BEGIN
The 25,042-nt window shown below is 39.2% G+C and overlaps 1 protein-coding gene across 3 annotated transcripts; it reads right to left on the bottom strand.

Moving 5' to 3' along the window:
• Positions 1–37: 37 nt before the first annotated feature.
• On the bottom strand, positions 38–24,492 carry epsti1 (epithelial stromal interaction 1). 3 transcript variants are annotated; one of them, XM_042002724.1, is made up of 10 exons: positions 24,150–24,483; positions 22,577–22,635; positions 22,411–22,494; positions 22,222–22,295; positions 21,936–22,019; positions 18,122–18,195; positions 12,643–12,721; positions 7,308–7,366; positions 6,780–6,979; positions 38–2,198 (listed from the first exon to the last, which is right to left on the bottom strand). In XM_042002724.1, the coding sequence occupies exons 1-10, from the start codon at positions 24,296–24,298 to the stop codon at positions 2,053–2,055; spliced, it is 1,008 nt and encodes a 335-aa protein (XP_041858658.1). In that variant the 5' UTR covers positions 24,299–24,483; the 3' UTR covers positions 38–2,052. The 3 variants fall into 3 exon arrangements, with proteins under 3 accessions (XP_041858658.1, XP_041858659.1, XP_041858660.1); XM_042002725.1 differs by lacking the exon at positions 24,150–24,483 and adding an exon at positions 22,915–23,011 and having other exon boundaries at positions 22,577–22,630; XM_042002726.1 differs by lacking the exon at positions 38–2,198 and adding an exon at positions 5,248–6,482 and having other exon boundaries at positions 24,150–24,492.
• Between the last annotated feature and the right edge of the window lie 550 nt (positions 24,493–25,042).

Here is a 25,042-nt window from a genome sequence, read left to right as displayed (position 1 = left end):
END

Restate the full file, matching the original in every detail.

The 25,042-nt window shown below is 39.2% G+C and overlaps 1 protein-coding gene across 3 annotated transcripts; it reads right to left on the bottom strand.

Moving 5' to 3' along the window:
• Positions 1–37: 37 nt before the first annotated feature.
• On the bottom strand, positions 38–24,492 carry epsti1 (epithelial stromal interaction 1). 3 transcript variants are annotated; one of them, XM_042002724.1, is made up of 10 exons: positions 24,150–24,483; positions 22,577–22,635; positions 22,411–22,494; positions 22,222–22,295; positions 21,936–22,019; positions 18,122–18,195; positions 12,643–12,721; positions 7,308–7,366; positions 6,780–6,979; positions 38–2,198 (listed from the first exon to the last, which is right to left on the bottom strand). In XM_042002724.1, the coding sequence occupies exons 1-10, from the start codon at positions 24,296–24,298 to the stop codon at positions 2,053–2,055; spliced, it is 1,008 nt and encodes a 335-aa protein (XP_041858658.1). In that variant the 5' UTR covers positions 24,299–24,483; the 3' UTR covers positions 38–2,052. The 3 variants fall into 3 exon arrangements, with proteins under 3 accessions (XP_041858658.1, XP_041858659.1, XP_041858660.1); XM_042002725.1 differs by lacking the exon at positions 24,150–24,483 and adding an exon at positions 22,915–23,011 and having other exon boundaries at positions 22,577–22,630; XM_042002726.1 differs by lacking the exon at positions 38–2,198 and adding an exon at positions 5,248–6,482 and having other exon boundaries at positions 24,150–24,492.
• Between the last annotated feature and the right edge of the window lie 550 nt (positions 24,493–25,042).

Here is a 25,042-nt window from a genome sequence, read left to right as displayed (position 1 = left end):